Writers Aboard

about a girl (a little like me) who wants to write well

The wastebasket gaped at the ceiling. It was proud that it had managed to keep itself from getting its mouth full with things that its owner hurled into it. But its happiness was short lived, and in flew a crumpled ball of paper from the study. Many more followed in the next hour, falling into or around the basket; some full of little characters, some zigzagged with angry marks of blue ink. Soon the wastebasket toppled over, unable to bear the one sided weight of all the paper it had collected.

The young girl at the desk was at work, struggling to come up with a sensible tale of her own. Sheet after sheet went flying over her shoulder, each smaller and more compressed than the previous one. 

At last, when the clock struck six, the girl thrust her pen into the holder and stormed out of the room.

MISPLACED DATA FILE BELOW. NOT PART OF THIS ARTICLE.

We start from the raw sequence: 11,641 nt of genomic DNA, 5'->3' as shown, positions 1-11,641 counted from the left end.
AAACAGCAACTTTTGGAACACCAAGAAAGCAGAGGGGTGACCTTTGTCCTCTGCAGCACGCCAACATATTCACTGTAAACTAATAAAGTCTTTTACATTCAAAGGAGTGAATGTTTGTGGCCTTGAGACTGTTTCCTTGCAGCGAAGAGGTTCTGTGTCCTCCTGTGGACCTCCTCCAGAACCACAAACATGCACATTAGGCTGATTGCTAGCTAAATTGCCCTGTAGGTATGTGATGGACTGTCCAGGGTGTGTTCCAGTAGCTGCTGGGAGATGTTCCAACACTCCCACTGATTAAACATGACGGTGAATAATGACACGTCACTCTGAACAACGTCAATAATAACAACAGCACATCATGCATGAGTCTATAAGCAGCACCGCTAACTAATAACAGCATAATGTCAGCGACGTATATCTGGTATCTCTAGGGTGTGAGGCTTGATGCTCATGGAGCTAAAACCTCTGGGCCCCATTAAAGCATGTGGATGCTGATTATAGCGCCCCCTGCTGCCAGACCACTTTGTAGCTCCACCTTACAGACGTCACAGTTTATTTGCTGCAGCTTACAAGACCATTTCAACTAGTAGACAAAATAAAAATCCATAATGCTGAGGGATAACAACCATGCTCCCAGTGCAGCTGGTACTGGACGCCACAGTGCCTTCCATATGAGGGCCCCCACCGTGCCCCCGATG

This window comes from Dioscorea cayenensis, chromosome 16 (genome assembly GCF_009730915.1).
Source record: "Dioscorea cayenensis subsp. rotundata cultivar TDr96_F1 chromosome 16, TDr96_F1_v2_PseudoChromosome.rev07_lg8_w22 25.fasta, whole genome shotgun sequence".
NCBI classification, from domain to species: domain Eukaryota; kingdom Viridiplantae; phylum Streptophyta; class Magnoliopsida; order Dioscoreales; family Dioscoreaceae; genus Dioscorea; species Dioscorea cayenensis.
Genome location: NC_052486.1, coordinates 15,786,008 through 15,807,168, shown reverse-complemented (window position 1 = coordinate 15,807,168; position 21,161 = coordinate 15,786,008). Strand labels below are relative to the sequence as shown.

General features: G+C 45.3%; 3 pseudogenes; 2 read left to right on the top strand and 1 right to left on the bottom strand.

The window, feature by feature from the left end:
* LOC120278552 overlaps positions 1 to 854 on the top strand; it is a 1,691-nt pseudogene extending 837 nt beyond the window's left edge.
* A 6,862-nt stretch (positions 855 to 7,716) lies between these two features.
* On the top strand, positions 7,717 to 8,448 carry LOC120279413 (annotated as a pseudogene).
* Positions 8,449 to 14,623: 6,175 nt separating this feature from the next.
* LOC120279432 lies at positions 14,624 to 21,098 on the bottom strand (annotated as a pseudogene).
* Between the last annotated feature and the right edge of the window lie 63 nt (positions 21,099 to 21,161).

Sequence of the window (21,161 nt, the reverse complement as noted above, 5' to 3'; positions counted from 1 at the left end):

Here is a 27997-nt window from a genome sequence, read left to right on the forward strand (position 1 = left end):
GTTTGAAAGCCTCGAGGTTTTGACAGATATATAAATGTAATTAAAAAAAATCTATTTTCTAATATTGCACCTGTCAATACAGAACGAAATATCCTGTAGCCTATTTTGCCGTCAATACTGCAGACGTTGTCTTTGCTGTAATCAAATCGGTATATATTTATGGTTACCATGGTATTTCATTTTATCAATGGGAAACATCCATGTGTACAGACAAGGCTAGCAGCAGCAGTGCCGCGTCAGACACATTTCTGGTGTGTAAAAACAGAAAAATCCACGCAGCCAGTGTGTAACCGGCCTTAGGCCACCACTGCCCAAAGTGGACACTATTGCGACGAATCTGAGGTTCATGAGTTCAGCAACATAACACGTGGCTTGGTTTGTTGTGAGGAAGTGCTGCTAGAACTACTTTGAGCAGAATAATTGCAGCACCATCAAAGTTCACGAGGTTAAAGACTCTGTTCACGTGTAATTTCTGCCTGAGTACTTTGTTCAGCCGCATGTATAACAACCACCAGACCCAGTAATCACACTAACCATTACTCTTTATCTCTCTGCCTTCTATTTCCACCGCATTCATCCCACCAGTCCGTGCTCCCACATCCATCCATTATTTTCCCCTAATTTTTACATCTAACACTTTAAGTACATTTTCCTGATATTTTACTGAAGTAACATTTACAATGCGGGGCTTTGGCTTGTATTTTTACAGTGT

Next day, Cassie--as the girl was called--came into the room much softer and calmer than the last. She picked up the little balls, opened them and tried to read the text through the zigzags.

"Why don't you read from a book first, Cassie? There are so many novels I bought for us to read. I know you like to write, but you should read more books to get a better idea of what you really want to----"

"But I do--I really do! Look at this; I wrote it all out while you were shopping. Do you still think I don't know what I want to write?"

"Yes, I do. And if you want proof, look carefully." The older woman turned Cassie's head toward the creased old sheet she held. "See how frustrated you were at your own story? That means you haven't really sorted things out in your head yet."

"Hmm..." Cassie said. "Guess I'll have to think about that."

The End

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